Ladies and Gents I won’t sit on the fence,
“I think my latest film or book is a peach!”

After a while I broke into a smile,
the trailer-full of logs was done,
put the daydream away said “Now let us pray!”
Time had sped past and was fun!

WARNING: Daydreaming while using any machinery can harm your heath.
You must never daydream and drive. If you feel yourself becoming a Womble, Teenage Mutant Ninja Turtle or Elsa from Frozen, pull over in the next safe place, give yourself a slap and pull yourself together.

© Baldock Bard 2016
For more from the Baldock Bard click on ‘Home’ above
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Twitter: @baldockbard
E-mail: baldockbard@u-boot.co.uk

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The Cowman’s Lament

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Milk ValueWhen I left school I worked on a dairy farm. In those days, every country road used to see a dairy tanker in the mornings. Now I have trouble working out where my nearest milk producing farm is, I think there might be one in Essex but I’m not sure. When the price of a single cigarette is more expensive than milk, you know somethings wrong…

Old Sam used to love his cows,
more love for them than his wife allows!
‘Marlene Three’ was his dear,
She’d stamp and flick her tail in your ear!
He’d call her always “ma wee hoor!”
before she exited the parlour door.
What he’d make of milk today?
“I’m better off in heaven'” he’d say.

With love and best wishes to dairy farmers across the UK, and especially those facing a future without cows. Sam died over thirty yeas ago and cows disappeared from the farm he worked on some time later.

© Baldock Bard 2015
For more from the Baldock Bard click on ‘Home’ above

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The Road Sweeper!

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Road SweeperThe road outside the farm has been resurfaced with tar and stone chippings. Many lorry-loads of stone arrived to be evenly spread on the tar. For some time most motorists using the road were unusualy cautious about speed for fear of slippage and windscreen or paintwork chips. Then along came the road-sweeper…

Like a bad-tempered tortoise,
it crawls down the road,
gathering road-stone,
to make up its load.

You hear it from a distance,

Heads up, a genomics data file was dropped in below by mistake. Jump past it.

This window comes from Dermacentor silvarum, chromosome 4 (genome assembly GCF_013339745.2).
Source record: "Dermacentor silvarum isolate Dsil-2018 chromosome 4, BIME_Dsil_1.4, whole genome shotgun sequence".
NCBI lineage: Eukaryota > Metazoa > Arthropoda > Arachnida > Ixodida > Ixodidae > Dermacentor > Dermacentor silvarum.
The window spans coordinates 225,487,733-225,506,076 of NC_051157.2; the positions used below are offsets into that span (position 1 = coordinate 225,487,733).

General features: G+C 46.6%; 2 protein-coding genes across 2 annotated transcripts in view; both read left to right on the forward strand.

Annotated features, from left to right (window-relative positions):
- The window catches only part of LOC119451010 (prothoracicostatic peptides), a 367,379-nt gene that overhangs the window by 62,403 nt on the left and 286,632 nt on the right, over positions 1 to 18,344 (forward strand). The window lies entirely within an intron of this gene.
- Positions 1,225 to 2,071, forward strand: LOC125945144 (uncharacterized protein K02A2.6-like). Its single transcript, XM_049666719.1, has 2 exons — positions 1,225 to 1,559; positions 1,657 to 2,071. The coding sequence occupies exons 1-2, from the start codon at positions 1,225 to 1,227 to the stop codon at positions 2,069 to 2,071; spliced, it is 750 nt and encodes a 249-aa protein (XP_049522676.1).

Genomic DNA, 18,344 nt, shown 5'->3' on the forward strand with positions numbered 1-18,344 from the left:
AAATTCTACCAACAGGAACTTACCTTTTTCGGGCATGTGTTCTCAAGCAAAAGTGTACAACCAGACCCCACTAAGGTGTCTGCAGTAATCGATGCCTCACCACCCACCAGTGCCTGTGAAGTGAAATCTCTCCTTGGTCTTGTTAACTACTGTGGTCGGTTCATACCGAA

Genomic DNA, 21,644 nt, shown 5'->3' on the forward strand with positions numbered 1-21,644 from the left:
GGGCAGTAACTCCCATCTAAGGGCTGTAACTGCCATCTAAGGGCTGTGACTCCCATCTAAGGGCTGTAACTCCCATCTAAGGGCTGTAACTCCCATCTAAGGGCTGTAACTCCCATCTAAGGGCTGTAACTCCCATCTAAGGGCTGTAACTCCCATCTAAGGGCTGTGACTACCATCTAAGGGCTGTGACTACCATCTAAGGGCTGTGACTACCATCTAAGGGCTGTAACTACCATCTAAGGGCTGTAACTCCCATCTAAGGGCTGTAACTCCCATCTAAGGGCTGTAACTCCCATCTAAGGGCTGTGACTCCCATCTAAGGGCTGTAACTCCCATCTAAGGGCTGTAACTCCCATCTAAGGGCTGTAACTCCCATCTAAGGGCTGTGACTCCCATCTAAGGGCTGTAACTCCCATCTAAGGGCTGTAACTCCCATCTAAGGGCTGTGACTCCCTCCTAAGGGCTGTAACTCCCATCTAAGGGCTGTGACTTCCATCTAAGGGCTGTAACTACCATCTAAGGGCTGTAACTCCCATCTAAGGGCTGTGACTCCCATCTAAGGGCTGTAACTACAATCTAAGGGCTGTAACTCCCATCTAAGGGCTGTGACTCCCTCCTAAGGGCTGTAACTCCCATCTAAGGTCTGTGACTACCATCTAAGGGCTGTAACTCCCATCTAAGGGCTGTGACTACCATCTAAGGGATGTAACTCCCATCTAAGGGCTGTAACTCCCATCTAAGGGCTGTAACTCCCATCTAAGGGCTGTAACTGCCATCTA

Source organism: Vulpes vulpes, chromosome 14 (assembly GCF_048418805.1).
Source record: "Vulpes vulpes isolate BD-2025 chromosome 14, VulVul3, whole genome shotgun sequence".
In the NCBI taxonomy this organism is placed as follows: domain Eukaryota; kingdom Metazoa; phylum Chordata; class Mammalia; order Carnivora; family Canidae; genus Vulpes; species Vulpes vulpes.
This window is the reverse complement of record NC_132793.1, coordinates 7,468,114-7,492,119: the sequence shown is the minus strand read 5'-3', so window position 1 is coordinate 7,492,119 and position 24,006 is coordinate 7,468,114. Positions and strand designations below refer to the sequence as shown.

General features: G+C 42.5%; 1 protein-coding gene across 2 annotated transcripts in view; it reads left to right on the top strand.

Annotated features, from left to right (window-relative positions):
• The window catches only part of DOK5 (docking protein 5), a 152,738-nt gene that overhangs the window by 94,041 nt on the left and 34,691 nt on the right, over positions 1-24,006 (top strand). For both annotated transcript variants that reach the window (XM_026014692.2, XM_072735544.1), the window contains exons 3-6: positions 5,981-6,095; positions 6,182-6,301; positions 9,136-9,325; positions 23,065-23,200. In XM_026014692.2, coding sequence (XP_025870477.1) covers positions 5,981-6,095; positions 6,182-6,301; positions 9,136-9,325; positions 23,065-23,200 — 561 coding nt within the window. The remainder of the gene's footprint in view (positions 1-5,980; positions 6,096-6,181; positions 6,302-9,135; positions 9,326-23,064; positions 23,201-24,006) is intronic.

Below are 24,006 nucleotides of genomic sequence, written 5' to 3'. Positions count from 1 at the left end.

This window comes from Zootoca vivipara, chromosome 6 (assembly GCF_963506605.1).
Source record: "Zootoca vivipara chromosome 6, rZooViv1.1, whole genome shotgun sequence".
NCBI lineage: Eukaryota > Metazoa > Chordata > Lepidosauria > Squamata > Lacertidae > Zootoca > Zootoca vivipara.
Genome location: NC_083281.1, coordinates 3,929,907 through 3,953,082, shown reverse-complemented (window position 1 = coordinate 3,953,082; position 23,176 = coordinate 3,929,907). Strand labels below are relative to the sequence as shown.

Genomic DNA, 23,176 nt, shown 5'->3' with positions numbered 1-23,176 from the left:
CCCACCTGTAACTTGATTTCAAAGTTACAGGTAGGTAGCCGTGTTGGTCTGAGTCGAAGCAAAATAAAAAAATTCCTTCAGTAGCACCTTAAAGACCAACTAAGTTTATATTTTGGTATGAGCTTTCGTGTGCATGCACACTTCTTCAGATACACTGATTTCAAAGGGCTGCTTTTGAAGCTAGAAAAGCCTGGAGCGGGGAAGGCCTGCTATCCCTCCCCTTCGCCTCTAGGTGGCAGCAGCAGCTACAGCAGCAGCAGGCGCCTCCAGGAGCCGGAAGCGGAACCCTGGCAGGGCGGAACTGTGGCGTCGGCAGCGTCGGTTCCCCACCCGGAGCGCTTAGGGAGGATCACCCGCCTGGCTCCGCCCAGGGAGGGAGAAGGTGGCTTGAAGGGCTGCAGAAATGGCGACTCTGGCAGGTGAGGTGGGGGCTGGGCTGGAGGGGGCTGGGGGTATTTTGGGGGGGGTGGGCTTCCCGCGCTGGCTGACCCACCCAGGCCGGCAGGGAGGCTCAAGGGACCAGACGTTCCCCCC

with a high-powered roar,
as if it’s walking bare-foot,
on a stone-covered floor.

But when it has gone,
motorists should shout ‘hooray’!
There’ll be less stone chips
in windscreens today!

© Baldock Bard 2015
For more from the Baldock Bard click on ‘Home’ above

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It’s Called Progress!

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Fert lorryYesterday I unloaded thirty-eight tonnes of fertiliser (ready for next Spring) without breaking into a sweat. Twenty-five years ago fertilizer came in 50kg bags on a pallet. Unloading from the lorry was easy but loading into the spreader was by hand. Going back to my father’s day the unloading of the lorry, onto the trailer and into the spreader was all by hand. How times have changed…
Fert TractorOur fertilizer used to be
In twenty bags to the ton
And we loaded into the spreader
By hand one by one!
Now it comes in big bags
So easy to lift a tonne
We now just pull a lever,
Without sweat the job is done!
© Baldock Bard 2014
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Waving At Aircraft!

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ContrailHave you ever lain on your back on a hot summer’s day, looked up at the sky and wondered where that plane is going? The other day I watched a contrail from the garden. I pointed my phone at the sky and discovered though an app (PF AR) that it was carrying freight from Mineapplois to Stansted. If I was able to do that with my i-phone, how could someone with more resources ‘lose’ an aircraft…

In lay on my back
Looked up to the sky
Watching an aircraft
And wondering why
It leaves a trail
Wherever it’s been
Although sometimes
This cannot be seen

Then I wondered
About that Malaysian plane
Where it could be
Will it be seen again
The news is now silent,
The press have moved on
And nobody knows
Where it has gone

All of those relations
Of the passengers lost
How must they feel
When they count the cost
Of families parted
Never seen again
Because the authorities
Can’t find just one plane

© Baldock Bard 2014
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E-mail: baldockbard@u-boot.co.uk